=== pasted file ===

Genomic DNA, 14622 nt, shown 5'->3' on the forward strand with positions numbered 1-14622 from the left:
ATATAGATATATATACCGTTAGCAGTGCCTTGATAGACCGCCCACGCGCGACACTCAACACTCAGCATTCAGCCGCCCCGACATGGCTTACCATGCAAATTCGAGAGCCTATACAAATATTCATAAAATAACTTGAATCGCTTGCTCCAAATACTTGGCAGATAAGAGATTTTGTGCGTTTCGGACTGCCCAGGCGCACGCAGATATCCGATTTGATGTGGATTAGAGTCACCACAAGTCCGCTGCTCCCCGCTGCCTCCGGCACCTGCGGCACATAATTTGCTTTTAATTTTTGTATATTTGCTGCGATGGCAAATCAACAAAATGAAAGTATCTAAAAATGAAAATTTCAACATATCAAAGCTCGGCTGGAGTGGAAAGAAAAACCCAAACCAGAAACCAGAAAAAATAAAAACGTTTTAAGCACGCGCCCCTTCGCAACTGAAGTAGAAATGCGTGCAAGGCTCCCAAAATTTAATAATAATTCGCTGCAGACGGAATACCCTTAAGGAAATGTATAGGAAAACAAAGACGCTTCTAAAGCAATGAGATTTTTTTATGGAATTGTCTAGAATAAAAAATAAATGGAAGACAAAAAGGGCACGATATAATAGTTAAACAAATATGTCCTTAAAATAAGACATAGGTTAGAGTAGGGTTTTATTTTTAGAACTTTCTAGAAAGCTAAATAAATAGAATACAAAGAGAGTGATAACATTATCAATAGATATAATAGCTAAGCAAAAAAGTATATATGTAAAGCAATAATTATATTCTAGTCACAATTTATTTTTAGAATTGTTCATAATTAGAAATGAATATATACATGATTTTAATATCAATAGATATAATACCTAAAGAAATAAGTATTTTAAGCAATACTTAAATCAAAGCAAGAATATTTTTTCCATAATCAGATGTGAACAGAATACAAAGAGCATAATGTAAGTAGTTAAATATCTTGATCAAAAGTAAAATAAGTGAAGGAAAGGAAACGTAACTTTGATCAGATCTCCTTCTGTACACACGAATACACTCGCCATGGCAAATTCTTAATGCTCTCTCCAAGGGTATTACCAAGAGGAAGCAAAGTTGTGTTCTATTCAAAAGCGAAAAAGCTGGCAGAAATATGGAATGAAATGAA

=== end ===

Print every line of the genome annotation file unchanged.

Genomic DNA, 14622 nt, shown 5'->3' on the forward strand with positions numbered 1-14622 from the left:
ATATAGATATATATACCGTTAGCAGTGCCTTGATAGACCGCCCACGCGCGACACTCAACACTCAGCATTCAGCCGCCCCGACATGGCTTACCATGCAAATTCGAGAGCCTATACAAATATTCATAAAATAACTTGAATCGCTTGCTCCAAATACTTGGCAGATAAGAGATTTTGTGCGTTTCGGACTGCCCAGGCGCACGCAGATATCCGATTTGATGTGGATTAGAGTCACCACAAGTCCGCTGCTCCCCGCTGCCTCCGGCACCTGCGGCACATAATTTGCTTTTAATTTTTGTATATTTGCTGCGATGGCAAATCAACAAAATGAAAGTATCTAAAAATGAAAATTTCAACATATCAAAGCTCGGCTGGAGTGGAAAGAAAAACCCAAACCAGAAACCAGAAAAAATAAAAACGTTTTAAGCACGCGCCCCTTCGCAACTGAAGTAGAAATGCGTGCAAGGCTCCCAAAATTTAATAATAATTCGCTGCAGACGGAATACCCTTAAGGAAATGTATAGGAAAACAAAGACGCTTCTAAAGCAATGAGATTTTTTTATGGAATTGTCTAGAATAAAAAATAAATGGAAGACAAAAAGGGCACGATATAATAGTTAAACAAATATGTCCTTAAAATAAGACATAGGTTAGAGTAGGGTTTTATTTTTAGAACTTTCTAGAAAGCTAAATAAATAGAATACAAAGAGAGTGATAACATTATCAATAGATATAATAGCTAAGCAAAAAAGTATATATGTAAAGCAATAATTATATTCTAGTCACAATTTATTTTTAGAATTGTTCATAATTAGAAATGAATATATACATGATTTTAATATCAATAGATATAATACCTAAAGAAATAAGTATTTTAAGCAATACTTAAATCAAAGCAAGAATATTTTTTCCATAATCAGATGTGAACAGAATACAAAGAGCATAATGTAAGTAGTTAAATATCTTGATCAAAAGTAAAATAAGTGAAGGAAAGGAAACGTAACTTTGATCAGATCTCCTTCTGTACACACGAATACACTCGCCATGGCAAATTCTTAATGCTCTCTCCAAGGGTATTACCAAGAGGAAGCAAAGTTGTGTTCTATTCAAAAGCGAAAAAGCTGGCAGAAATATGGAATGAAATGAA